After Thailand’s army seized power and declared martial law in May, BBC, CNN and multiple other news stations were temporarily taken off the air, replaced by streams of patriotic music peppered with official announcements.
The crisis appears to have served as a teaching moment for the BBC, which today launched an all-digital “pop-up” news service on Facebook. The Beeb is billing the service, which will have content in both Thai and English, as “social first,” and says the project will initially last three months.
Thailand is one of the most digitally integrated countries in Southeast Asia, with more mobile accounts than there are people, according to the BBC. The Kingdom is home to 24 million Facebook users — 13 million in Bangkok, alone, a number that has quadrupled in the last year.
Considering U.S. trends, perhaps the BBC’s crisis-influenced strategy is just the canary in the coal mine … except in this case, the canary flourishes as those around it gasp for air.
U.S. pay-television subscriptions — cable, satellite and fiber services — fell by more than a quarter-million in 2013, the first full-year decline, according to industry analysts SNL Kagan. But that number doesn’t mean people are watching less TV, it just means they are not watching it on wired boxes.
The trend is led by “cord cutters” and even younger “cord nevers” who have shifted viewing from traditional pay-TV subscriptions and big screens to so-called “second screens” — computers, tablets and mobile devices. Leading the pack are 18 to 24 year-olds, who now watch 95 minutes less traditional TV than they did just one year ago, and four hours less than they did three years ago. The trend among 25 to 34s is similar, though less pronounced, and TV usage in the next group up, 35 to 49, is barely treading water. Only those over 50 can be consistently counted upon for sustained pay-television patronage.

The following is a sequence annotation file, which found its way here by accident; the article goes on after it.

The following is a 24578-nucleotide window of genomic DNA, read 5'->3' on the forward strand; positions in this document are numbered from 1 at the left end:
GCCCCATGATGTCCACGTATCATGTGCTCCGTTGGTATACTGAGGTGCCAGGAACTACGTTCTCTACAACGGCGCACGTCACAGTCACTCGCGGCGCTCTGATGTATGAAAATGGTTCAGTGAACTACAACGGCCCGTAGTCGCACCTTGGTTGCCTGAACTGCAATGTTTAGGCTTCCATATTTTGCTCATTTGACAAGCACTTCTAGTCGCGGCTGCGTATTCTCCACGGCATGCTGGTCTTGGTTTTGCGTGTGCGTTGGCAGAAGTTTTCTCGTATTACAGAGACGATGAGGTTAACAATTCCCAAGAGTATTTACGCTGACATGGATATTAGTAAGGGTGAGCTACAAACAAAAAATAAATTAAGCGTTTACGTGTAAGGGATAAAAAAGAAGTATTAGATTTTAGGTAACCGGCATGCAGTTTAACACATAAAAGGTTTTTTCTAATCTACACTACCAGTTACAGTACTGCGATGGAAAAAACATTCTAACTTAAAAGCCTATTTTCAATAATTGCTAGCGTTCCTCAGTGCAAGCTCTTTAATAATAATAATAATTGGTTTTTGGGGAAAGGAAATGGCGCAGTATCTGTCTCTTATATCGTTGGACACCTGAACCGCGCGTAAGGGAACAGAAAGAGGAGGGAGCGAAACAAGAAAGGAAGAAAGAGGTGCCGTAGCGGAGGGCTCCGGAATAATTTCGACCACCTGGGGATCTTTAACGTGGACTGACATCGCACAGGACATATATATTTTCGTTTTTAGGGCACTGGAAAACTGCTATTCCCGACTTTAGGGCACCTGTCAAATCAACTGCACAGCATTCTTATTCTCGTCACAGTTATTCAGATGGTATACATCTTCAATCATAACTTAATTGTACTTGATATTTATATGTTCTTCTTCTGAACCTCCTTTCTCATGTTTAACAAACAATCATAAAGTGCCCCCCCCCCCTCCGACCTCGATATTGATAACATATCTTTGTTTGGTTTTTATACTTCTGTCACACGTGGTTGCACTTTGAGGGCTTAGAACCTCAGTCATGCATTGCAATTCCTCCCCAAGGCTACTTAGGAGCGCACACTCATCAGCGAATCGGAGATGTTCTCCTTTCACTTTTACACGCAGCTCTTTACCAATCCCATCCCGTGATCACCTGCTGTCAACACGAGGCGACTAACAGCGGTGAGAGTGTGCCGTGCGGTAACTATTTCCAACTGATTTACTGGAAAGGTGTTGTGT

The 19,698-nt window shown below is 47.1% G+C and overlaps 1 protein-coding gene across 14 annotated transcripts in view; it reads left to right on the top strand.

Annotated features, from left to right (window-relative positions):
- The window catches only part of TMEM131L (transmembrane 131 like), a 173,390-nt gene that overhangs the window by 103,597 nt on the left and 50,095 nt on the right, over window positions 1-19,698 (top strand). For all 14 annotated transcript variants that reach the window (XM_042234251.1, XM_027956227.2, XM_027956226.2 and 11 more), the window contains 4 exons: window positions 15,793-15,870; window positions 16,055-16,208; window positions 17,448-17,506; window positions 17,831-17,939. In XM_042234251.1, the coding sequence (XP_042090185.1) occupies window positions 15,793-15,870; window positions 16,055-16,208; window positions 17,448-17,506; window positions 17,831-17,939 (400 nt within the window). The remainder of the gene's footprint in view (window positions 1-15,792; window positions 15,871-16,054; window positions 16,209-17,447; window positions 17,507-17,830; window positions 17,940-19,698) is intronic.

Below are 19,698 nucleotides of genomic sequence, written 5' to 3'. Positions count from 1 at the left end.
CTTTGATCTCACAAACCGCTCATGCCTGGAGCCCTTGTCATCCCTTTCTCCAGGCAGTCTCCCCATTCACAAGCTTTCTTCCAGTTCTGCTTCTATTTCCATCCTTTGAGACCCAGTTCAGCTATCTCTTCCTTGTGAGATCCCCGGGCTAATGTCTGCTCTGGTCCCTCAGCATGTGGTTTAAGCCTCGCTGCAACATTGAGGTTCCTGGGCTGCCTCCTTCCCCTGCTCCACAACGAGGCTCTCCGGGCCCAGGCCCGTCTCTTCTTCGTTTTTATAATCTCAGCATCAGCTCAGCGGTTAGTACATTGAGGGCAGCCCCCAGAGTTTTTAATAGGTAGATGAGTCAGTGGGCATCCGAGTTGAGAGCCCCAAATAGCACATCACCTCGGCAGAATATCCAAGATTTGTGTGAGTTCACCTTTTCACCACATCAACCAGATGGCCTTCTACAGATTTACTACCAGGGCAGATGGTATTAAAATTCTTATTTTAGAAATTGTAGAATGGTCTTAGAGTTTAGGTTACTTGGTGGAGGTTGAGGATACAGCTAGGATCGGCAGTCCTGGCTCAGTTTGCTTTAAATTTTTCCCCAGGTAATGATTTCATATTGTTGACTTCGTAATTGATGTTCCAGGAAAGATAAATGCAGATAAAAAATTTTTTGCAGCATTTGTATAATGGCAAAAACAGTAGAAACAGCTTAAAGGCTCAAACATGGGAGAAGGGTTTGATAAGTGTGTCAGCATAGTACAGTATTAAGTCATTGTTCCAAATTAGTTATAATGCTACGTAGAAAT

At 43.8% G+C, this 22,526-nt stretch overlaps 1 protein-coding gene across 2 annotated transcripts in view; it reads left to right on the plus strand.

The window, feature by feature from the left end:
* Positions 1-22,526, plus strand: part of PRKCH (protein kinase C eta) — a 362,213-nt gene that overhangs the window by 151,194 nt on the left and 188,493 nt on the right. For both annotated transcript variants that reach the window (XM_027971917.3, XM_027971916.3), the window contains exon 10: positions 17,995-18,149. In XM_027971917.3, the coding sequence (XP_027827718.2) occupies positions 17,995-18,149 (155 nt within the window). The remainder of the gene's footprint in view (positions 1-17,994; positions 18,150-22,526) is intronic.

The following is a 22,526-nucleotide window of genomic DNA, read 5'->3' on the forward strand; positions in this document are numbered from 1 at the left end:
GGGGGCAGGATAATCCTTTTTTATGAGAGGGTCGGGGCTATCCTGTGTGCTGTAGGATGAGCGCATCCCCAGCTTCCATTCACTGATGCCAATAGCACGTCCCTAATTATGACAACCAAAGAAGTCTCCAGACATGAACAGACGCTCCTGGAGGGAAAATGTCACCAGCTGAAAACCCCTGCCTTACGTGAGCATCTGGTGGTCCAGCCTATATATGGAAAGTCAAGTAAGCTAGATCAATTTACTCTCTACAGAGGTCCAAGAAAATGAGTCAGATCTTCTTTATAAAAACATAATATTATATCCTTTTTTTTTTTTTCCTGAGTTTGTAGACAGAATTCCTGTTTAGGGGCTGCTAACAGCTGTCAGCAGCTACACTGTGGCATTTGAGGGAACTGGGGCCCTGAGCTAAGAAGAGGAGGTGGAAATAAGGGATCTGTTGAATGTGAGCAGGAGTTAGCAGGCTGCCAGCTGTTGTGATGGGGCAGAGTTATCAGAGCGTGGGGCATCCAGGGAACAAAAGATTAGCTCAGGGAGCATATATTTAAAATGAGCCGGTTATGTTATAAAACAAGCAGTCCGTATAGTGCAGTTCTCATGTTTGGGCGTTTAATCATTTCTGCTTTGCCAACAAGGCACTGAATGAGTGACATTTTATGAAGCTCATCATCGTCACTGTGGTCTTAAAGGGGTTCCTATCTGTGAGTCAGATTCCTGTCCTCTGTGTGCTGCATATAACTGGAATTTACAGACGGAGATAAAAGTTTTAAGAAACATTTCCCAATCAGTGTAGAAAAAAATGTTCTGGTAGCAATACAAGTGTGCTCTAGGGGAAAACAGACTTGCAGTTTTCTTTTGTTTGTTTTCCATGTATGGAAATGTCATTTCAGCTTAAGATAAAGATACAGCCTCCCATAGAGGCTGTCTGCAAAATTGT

Contrast that with an 800 percent increase in social media use among adults in just the last eight years. Facebook went from something like a million users the year after it launched, to more than a billion by the end of 2013. Facebook’s growth is arguably leveling off, but Twitter, Vine, Instagram and subscription streaming services like Netflix and Amazon continue to push consumer attention toward second screens … and away from that first one.
Necessity is the mother of invention, as they say, and the BBC may well be responding to the immediate problem of Thai government censorship with its pop-up service, but the need for news organizations to find their audiences presents a pressing necessity even where press censorship is less overt. The Beeb may be popping up in Thailand now, but the future of untethered news delivery will likely be busting out all over.
Or there's always this option....